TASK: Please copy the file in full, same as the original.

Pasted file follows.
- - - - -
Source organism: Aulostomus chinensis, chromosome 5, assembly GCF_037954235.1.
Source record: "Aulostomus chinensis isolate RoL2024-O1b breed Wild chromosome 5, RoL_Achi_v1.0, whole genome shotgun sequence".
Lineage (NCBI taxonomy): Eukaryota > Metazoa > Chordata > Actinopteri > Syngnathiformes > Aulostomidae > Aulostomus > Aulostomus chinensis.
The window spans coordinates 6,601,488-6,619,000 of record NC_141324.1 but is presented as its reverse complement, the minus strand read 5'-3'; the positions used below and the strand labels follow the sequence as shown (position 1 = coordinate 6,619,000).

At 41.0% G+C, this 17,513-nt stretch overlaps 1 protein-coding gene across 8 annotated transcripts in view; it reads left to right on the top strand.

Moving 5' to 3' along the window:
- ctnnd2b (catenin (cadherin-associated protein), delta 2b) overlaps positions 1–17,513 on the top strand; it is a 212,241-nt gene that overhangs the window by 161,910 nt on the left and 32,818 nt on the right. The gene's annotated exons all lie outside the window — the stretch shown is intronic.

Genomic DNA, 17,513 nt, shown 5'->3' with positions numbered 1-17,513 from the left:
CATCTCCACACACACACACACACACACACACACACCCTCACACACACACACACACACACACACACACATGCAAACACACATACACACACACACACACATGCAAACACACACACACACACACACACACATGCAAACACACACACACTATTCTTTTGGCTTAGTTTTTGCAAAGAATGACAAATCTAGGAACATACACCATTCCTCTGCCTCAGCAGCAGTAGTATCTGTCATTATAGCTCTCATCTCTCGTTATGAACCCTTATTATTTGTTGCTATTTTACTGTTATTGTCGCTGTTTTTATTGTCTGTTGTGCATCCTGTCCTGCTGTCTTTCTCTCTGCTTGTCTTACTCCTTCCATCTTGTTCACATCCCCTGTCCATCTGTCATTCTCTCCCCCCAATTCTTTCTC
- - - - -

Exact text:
Source organism: Aulostomus chinensis, chromosome 5, assembly GCF_037954235.1.
Source record: "Aulostomus chinensis isolate RoL2024-O1b breed Wild chromosome 5, RoL_Achi_v1.0, whole genome shotgun sequence".
Lineage (NCBI taxonomy): Eukaryota > Metazoa > Chordata > Actinopteri > Syngnathiformes > Aulostomidae > Aulostomus > Aulostomus chinensis.
The window spans coordinates 6,601,488-6,619,000 of record NC_141324.1 but is presented as its reverse complement, the minus strand read 5'-3'; the positions used below and the strand labels follow the sequence as shown (position 1 = coordinate 6,619,000).

At 41.0% G+C, this 17,513-nt stretch overlaps 1 protein-coding gene across 8 annotated transcripts in view; it reads left to right on the top strand.

Moving 5' to 3' along the window:
- ctnnd2b (catenin (cadherin-associated protein), delta 2b) overlaps positions 1–17,513 on the top strand; it is a 212,241-nt gene that overhangs the window by 161,910 nt on the left and 32,818 nt on the right. The gene's annotated exons all lie outside the window — the stretch shown is intronic.

Genomic DNA, 17,513 nt, shown 5'->3' with positions numbered 1-17,513 from the left:
CATCTCCACACACACACACACACACACACACACACCCTCACACACACACACACACACACACACACACATGCAAACACACATACACACACACACACACATGCAAACACACACACACACACACACACACATGCAAACACACACACACTATTCTTTTGGCTTAGTTTTTGCAAAGAATGACAAATCTAGGAACATACACCATTCCTCTGCCTCAGCAGCAGTAGTATCTGTCATTATAGCTCTCATCTCTCGTTATGAACCCTTATTATTTGTTGCTATTTTACTGTTATTGTCGCTGTTTTTATTGTCTGTTGTGCATCCTGTCCTGCTGTCTTTCTCTCTGCTTGTCTTACTCCTTCCATCTTGTTCACATCCCCTGTCCATCTGTCATTCTCTCCCCCCAATTCTTTCTC